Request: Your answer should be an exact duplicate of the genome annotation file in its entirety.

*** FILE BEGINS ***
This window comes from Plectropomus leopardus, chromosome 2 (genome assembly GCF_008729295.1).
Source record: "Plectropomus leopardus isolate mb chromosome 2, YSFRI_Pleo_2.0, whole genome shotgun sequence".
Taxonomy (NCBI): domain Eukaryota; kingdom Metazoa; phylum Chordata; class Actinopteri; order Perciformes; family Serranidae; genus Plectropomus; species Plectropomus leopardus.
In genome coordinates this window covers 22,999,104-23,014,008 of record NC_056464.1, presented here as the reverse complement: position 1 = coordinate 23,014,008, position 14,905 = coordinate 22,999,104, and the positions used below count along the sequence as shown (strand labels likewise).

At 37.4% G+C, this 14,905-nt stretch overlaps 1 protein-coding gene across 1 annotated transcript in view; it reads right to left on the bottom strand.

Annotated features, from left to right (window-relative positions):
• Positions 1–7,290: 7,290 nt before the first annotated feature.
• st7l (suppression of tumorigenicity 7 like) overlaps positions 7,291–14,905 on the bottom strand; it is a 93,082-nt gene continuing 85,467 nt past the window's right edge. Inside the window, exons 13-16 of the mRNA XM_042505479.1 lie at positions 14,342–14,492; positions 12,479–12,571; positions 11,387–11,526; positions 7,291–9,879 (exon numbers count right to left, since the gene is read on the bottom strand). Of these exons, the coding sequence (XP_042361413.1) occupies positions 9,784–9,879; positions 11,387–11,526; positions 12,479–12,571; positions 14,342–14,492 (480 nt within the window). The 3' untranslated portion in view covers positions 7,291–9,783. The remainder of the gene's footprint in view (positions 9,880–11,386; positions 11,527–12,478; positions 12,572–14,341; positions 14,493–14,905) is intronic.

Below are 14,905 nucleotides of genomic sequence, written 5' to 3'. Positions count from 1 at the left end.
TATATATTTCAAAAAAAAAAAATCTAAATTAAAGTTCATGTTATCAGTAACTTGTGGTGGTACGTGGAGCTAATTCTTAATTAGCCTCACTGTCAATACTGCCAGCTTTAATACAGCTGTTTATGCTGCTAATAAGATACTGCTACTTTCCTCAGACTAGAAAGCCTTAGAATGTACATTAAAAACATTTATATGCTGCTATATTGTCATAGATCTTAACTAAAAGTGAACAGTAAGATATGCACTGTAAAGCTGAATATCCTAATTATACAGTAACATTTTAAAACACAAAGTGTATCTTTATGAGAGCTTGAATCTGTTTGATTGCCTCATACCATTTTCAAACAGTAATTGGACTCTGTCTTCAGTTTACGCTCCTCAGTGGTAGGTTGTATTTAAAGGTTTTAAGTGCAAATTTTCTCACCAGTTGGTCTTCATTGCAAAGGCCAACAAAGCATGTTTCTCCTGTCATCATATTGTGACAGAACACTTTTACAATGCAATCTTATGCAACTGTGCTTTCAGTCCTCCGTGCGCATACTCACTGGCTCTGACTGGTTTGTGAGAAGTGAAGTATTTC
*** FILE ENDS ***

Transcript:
This window comes from Plectropomus leopardus, chromosome 2 (genome assembly GCF_008729295.1).
Source record: "Plectropomus leopardus isolate mb chromosome 2, YSFRI_Pleo_2.0, whole genome shotgun sequence".
Taxonomy (NCBI): domain Eukaryota; kingdom Metazoa; phylum Chordata; class Actinopteri; order Perciformes; family Serranidae; genus Plectropomus; species Plectropomus leopardus.
In genome coordinates this window covers 22,999,104-23,014,008 of record NC_056464.1, presented here as the reverse complement: position 1 = coordinate 23,014,008, position 14,905 = coordinate 22,999,104, and the positions used below count along the sequence as shown (strand labels likewise).

At 37.4% G+C, this 14,905-nt stretch overlaps 1 protein-coding gene across 1 annotated transcript in view; it reads right to left on the bottom strand.

Annotated features, from left to right (window-relative positions):
• Positions 1–7,290: 7,290 nt before the first annotated feature.
• st7l (suppression of tumorigenicity 7 like) overlaps positions 7,291–14,905 on the bottom strand; it is a 93,082-nt gene continuing 85,467 nt past the window's right edge. Inside the window, exons 13-16 of the mRNA XM_042505479.1 lie at positions 14,342–14,492; positions 12,479–12,571; positions 11,387–11,526; positions 7,291–9,879 (exon numbers count right to left, since the gene is read on the bottom strand). Of these exons, the coding sequence (XP_042361413.1) occupies positions 9,784–9,879; positions 11,387–11,526; positions 12,479–12,571; positions 14,342–14,492 (480 nt within the window). The 3' untranslated portion in view covers positions 7,291–9,783. The remainder of the gene's footprint in view (positions 9,880–11,386; positions 11,527–12,478; positions 12,572–14,341; positions 14,493–14,905) is intronic.

Below are 14,905 nucleotides of genomic sequence, written 5' to 3'. Positions count from 1 at the left end.
TATATATTTCAAAAAAAAAAAATCTAAATTAAAGTTCATGTTATCAGTAACTTGTGGTGGTACGTGGAGCTAATTCTTAATTAGCCTCACTGTCAATACTGCCAGCTTTAATACAGCTGTTTATGCTGCTAATAAGATACTGCTACTTTCCTCAGACTAGAAAGCCTTAGAATGTACATTAAAAACATTTATATGCTGCTATATTGTCATAGATCTTAACTAAAAGTGAACAGTAAGATATGCACTGTAAAGCTGAATATCCTAATTATACAGTAACATTTTAAAACACAAAGTGTATCTTTATGAGAGCTTGAATCTGTTTGATTGCCTCATACCATTTTCAAACAGTAATTGGACTCTGTCTTCAGTTTACGCTCCTCAGTGGTAGGTTGTATTTAAAGGTTTTAAGTGCAAATTTTCTCACCAGTTGGTCTTCATTGCAAAGGCCAACAAAGCATGTTTCTCCTGTCATCATATTGTGACAGAACACTTTTACAATGCAATCTTATGCAACTGTGCTTTCAGTCCTCCGTGCGCATACTCACTGGCTCTGACTGGTTTGTGAGAAGTGAAGTATTTC